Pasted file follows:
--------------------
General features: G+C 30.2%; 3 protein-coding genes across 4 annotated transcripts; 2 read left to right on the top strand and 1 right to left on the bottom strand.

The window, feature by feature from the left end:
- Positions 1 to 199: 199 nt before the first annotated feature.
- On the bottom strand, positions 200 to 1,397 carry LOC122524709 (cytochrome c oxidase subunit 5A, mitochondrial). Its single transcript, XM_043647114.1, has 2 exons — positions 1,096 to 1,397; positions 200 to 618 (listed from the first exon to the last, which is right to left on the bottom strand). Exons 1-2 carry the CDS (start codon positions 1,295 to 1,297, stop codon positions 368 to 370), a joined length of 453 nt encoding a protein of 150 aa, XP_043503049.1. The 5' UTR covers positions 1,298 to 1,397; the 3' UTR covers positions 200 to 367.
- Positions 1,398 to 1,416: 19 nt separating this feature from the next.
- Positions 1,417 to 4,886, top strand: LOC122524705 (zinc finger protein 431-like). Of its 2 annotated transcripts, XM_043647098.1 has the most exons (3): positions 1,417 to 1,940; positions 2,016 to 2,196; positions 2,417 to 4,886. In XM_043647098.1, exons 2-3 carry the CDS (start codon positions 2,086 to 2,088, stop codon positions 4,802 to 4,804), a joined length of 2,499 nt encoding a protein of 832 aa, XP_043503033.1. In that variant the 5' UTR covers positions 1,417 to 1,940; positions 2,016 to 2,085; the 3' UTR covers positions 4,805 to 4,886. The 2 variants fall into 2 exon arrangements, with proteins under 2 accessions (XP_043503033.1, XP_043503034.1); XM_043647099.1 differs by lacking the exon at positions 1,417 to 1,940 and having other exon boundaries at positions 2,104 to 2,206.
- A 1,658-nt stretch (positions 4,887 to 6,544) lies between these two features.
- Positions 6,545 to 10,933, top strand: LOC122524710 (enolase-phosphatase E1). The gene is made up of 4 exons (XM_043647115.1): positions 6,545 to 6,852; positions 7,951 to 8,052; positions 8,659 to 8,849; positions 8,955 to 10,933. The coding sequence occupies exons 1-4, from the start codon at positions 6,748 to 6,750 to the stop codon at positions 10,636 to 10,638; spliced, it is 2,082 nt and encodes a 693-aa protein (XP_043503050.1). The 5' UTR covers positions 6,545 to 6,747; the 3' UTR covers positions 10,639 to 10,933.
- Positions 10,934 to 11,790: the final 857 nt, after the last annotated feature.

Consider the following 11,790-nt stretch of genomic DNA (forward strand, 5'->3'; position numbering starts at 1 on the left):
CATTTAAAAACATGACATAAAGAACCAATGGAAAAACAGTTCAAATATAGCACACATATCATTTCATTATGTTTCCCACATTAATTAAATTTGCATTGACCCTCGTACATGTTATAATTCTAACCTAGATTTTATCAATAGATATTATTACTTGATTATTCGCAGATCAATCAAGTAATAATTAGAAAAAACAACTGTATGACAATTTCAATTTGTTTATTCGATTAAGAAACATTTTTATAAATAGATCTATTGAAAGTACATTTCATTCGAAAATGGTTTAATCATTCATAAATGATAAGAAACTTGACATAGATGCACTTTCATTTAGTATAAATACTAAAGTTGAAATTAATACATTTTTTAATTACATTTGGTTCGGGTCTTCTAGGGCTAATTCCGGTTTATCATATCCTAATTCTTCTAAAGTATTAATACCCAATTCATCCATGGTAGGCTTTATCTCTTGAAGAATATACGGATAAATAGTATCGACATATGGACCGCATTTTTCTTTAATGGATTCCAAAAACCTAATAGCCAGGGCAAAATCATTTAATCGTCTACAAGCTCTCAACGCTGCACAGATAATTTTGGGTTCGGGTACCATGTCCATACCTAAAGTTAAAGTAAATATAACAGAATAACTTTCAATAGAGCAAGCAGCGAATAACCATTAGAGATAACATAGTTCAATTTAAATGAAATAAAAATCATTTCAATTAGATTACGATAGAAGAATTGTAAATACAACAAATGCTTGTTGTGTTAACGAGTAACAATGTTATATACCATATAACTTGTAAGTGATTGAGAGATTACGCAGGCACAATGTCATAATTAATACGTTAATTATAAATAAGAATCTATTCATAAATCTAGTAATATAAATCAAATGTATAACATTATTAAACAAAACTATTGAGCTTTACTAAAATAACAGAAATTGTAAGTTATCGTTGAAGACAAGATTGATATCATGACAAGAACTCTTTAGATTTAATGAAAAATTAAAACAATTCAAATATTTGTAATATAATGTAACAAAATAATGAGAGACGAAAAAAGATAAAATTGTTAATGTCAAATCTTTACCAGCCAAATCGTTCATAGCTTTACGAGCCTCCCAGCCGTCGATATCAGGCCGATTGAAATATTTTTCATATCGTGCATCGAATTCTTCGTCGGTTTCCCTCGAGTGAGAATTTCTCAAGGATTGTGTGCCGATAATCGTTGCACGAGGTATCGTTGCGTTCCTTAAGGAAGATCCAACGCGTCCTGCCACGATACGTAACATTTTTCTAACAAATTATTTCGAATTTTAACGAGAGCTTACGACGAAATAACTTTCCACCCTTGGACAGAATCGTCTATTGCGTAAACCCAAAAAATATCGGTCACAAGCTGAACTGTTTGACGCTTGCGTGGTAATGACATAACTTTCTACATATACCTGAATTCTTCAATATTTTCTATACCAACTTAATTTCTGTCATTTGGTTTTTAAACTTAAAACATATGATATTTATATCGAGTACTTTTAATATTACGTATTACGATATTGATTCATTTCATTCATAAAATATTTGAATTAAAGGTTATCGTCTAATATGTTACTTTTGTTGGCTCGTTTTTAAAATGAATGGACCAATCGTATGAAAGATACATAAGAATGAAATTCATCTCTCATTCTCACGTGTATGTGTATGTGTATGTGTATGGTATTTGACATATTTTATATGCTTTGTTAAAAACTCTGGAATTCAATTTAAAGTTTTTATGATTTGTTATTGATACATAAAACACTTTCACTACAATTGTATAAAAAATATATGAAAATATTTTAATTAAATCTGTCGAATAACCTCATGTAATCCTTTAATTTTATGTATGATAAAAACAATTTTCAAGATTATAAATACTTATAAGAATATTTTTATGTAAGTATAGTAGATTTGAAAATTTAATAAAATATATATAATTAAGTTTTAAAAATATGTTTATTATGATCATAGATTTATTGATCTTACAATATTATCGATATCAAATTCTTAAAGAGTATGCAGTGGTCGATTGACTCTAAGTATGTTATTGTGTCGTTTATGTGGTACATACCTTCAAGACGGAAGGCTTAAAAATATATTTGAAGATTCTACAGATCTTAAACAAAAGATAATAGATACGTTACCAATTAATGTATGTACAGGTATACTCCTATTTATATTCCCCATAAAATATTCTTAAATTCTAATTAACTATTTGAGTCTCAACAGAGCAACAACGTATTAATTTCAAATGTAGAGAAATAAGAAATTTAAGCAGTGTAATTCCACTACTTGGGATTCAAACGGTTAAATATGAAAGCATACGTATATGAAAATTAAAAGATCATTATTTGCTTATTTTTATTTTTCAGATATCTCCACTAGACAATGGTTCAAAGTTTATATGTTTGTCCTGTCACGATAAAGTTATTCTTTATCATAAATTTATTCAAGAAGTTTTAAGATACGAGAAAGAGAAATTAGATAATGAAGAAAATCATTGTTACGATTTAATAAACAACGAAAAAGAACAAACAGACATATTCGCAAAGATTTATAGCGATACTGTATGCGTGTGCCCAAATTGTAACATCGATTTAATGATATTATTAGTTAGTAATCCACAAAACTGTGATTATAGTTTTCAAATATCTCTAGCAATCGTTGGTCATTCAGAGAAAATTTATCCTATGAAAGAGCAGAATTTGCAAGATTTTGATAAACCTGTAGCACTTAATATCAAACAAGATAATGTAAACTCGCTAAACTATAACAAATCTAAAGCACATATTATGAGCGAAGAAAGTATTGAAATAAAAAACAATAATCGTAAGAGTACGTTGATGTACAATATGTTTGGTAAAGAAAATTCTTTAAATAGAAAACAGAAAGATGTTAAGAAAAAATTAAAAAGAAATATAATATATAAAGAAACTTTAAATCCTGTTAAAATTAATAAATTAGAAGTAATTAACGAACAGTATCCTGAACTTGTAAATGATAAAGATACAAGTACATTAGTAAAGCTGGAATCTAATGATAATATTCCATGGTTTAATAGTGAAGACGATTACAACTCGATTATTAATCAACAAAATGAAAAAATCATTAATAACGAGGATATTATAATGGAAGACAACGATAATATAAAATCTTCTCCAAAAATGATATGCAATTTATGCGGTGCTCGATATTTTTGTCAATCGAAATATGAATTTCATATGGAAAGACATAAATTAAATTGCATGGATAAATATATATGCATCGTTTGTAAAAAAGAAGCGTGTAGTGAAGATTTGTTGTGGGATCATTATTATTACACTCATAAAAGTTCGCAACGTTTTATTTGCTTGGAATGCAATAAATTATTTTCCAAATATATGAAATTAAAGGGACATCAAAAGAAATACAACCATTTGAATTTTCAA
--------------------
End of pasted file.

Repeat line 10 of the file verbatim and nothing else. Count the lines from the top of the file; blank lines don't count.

Consider the following 11,790-nt stretch of genomic DNA (forward strand, 5'->3'; position numbering starts at 1 on the left):